At this point I’m looking at too many boards that are or are probably just facades. They are often more like unpaid Industry Employees and Salespeople for referendum tax increases and more costly contracts. If a district isn’t performing well there are plenty of ways to shmooze the public into thinking otherwise. That, too, is a whole story in itself.

    It’s an old game and the Internet has allowed the details to go into the homes of many millions of Taxpayers who can now do what they need to do to change the players and the outcome. The taxpayers are not quite as cowed when it comes to asking questions these days. The days of unquestioning respect for the Education Industry has finally gotten to the point of expecting results instead of pacification, and so on and so on.

    It would have been wonderful if the Education Industry truly earned all that earlier respect. Sadly, it didn’t. The public now recognizes that it IS a business no matter how many times Educators try to say otherwise. The political stuff going on in Grayslake is another crack in the overall altruistic mask.

    Again, this has nothing to do with whether or not teachers are “nice” people. Personally, I used to hold the Education world on a pedestal and praise employees like crazy. Those years of not paying attention are over now.

  12. For Dee…You may want to know and Mark incorrectly inferred that the subject departure was my doing. I had no objection to you bringing up something else.

    I did and do object to one knowingly making clear factual mistatements. You state, not imply that the pension contributions are “additional money” on top of whatever increases when in fact they are part of whatever increases, if any. A percentage is a percentage, not a percentage plus “additional money” in your words.

    You write about game playing and talking around what’s going on. As far as I can see what I presented is the only factual information in either of our posts. All you have presented are broad based unsubstantiated accusations of game playing in response to real math. If you have an actual flaw or inaccuracy to point out in what I have written, have at it. I am always eager to be educated when I am mistaken.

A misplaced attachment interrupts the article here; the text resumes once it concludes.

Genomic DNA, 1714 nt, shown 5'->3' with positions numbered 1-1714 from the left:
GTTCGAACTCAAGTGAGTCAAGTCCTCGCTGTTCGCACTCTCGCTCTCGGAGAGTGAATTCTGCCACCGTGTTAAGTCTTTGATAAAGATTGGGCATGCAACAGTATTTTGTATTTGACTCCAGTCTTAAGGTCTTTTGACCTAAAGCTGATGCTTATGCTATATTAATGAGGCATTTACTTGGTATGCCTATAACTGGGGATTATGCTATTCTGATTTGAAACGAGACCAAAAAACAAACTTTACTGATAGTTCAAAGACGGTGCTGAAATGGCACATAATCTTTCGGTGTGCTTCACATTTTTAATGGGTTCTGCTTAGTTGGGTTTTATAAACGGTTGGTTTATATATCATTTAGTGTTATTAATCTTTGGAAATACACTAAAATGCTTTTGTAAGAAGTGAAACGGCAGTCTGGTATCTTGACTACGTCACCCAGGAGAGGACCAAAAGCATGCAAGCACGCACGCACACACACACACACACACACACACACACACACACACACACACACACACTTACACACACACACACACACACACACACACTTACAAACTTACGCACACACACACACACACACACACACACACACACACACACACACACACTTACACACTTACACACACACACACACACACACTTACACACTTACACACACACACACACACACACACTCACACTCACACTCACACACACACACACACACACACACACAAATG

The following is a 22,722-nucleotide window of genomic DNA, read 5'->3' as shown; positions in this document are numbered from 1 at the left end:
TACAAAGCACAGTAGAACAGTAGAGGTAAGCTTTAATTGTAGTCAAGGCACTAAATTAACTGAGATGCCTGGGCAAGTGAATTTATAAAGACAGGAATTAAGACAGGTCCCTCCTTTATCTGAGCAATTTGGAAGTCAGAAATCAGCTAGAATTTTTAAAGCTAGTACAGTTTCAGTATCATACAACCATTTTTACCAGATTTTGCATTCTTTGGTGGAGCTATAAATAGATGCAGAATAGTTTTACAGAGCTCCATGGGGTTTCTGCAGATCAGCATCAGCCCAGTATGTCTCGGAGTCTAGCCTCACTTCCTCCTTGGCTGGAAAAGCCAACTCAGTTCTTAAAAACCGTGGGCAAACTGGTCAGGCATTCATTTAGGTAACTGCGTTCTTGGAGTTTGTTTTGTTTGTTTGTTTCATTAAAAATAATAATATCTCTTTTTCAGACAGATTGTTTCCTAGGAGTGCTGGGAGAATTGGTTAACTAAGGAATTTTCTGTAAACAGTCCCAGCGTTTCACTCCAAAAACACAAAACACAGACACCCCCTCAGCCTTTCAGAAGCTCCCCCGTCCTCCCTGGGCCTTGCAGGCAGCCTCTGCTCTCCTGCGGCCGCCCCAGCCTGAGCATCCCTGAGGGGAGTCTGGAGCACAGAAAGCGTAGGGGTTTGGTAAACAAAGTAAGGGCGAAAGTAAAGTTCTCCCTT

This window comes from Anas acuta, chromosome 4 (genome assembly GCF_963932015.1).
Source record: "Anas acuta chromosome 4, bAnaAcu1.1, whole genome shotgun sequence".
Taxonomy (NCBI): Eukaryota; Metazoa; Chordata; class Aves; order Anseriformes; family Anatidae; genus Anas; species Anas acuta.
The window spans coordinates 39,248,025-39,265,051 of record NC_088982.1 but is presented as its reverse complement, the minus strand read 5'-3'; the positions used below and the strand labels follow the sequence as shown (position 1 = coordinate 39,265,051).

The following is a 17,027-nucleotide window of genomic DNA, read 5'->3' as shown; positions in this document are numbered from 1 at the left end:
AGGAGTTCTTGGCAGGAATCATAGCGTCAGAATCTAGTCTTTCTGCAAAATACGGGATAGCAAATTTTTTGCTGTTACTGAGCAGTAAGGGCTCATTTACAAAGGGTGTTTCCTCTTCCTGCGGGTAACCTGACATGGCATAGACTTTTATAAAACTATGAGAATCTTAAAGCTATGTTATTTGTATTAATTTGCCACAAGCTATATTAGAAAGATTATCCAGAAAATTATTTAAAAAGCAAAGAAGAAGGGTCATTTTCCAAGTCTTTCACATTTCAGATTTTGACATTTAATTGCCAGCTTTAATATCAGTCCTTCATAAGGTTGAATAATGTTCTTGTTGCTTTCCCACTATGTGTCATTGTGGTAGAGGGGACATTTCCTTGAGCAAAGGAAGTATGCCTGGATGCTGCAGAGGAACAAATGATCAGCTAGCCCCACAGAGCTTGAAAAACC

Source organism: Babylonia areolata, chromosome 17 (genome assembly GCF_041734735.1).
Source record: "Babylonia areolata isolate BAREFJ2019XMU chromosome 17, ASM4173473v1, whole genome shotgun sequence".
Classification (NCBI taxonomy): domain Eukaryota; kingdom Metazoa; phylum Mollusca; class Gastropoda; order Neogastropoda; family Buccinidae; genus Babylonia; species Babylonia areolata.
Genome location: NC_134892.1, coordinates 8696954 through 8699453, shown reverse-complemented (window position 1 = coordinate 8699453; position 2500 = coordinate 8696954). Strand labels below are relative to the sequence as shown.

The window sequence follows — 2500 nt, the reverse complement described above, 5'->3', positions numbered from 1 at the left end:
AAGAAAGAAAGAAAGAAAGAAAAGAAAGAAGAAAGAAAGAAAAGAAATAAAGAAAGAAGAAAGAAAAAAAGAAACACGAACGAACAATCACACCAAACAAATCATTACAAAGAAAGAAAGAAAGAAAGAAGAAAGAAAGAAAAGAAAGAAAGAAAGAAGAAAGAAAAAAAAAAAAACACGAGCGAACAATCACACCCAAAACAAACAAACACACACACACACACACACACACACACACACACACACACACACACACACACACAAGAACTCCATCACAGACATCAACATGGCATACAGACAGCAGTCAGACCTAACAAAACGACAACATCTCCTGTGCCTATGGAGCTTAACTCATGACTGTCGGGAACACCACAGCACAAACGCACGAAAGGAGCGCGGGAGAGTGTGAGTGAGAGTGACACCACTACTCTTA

I am sorry that $1 of cost is $1 of cost no matter how you break it up. What it is not is the $1.09 + that you seem to want to present it as.

  13. What is also disturbing is that in one of these e-mails, it appears sopmeone named Alexander Finke is touting his ability to get a “back door” discount from people downstate.

    Which appears to indicate this corruption reaches even further, to Springfield even. This needs to be investigated, but strangely, Lisa Madigan’s office in my requests keeps trying to push of ANY investigation of this, saying it is the Lake County State’s Attorney’s job.

    So I am sure this goes WAY deeper than anyone knows yet. Someone needs to send this to Channels 2, 5, 7, 9 and FOX.

  14. One of Cal’s captions above reads, “A retired teacher apparently sent a letter to the editor. The reaction was to try to find out how much of a salary bump he got before retiring.”

    I think what happened is this.

    First, Bob Susnjara, a Daily Herald Newspaper reporter, on February 28, 2011 wrote an article titled, “Grayslake Dist. 46 board president concerned about partisan politics.”

    Then, Mary Garcia read that article and sent an email to Bob on March 2nd, 2011.